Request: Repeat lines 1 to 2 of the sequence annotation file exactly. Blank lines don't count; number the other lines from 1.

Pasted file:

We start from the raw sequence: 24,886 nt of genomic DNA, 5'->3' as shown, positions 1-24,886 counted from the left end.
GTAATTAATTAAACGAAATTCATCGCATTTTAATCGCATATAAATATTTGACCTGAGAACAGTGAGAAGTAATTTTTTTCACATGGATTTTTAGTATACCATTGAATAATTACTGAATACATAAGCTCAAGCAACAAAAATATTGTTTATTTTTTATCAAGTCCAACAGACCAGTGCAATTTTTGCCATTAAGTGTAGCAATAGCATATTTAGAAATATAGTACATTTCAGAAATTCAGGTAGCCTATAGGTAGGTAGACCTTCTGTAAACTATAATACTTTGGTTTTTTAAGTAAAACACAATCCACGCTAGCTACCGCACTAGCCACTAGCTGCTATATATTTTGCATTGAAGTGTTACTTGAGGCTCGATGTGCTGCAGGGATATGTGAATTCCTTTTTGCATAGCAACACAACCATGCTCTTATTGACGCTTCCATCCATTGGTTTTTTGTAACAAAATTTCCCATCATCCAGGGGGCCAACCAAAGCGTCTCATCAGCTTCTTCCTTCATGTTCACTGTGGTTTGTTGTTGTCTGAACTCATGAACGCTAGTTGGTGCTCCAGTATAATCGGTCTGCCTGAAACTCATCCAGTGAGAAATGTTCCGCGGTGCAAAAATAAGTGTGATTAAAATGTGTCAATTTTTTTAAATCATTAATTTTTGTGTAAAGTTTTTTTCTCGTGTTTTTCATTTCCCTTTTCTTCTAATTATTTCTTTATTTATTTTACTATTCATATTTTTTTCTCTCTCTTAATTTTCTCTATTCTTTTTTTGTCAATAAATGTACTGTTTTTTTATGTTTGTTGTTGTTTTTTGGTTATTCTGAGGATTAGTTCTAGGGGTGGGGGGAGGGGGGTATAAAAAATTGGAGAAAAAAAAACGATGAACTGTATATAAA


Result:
We start from the raw sequence: 24,886 nt of genomic DNA, 5'->3' as shown, positions 1-24,886 counted from the left end.
GTAATTAATTAAACGAAATTCATCGCATTTTAATCGCATATAAATATTTGACCTGAGAACAGTGAGAAGTAATTTTTTTCACATGGATTTTTAGTATACCATTGAATAATTACTGAATACATAAGCTCAAGCAACAAAAATATTGTTTATTTTTTATCAAGTCCAACAGACCAGTGCAATTTTTGCCATTAAGTGTAGCAATAGCATATTTAGAAATATAGTACATTTCAGAAATTCAGGTAGCCTATAGGTAGGTAGACCTTCTGTAAACTATAATACTTTGGTTTTTTAAGTAAAACACAATCCACGCTAGCTACCGCACTAGCCACTAGCTGCTATATATTTTGCATTGAAGTGTTACTTGAGGCTCGATGTGCTGCAGGGATATGTGAATTCCTTTTTGCATAGCAACACAACCATGCTCTTATTGACGCTTCCATCCATTGGTTTTTTGTAACAAAATTTCCCATCATCCAGGGGGCCAACCAAAGCGTCTCATCAGCTTCTTCCTTCATGTTCACTGTGGTTTGTTGTTGTCTGAACTCATGAACGCTAGTTGGTGCTCCAGTATAATCGGTCTGCCTGAAACTCATCCAGTGAGAAATGTTCCGCGGTGCAAAAATAAGTGTGATTAAAATGTGTCAATTTTTTTAAATCATTAATTTTTGTGTAAAGTTTTTTTCTCGTGTTTTTCATTTCCCTTTTCTTCTAATTATTTCTTTATTTATTTTACTATTCATATTTTTTTCTCTCTCTTAATTTTCTCTATTCTTTTTTTGTCAATAAATGTACTGTTTTTTTATGTTTGTTGTTGTTTTTTGGTTATTCTGAGGATTAGTTCTAGGGGTGGGGGGAGGGGGGTATAAAAAATTGGAGAAAAAAAAACGATGAACTGTATATAAA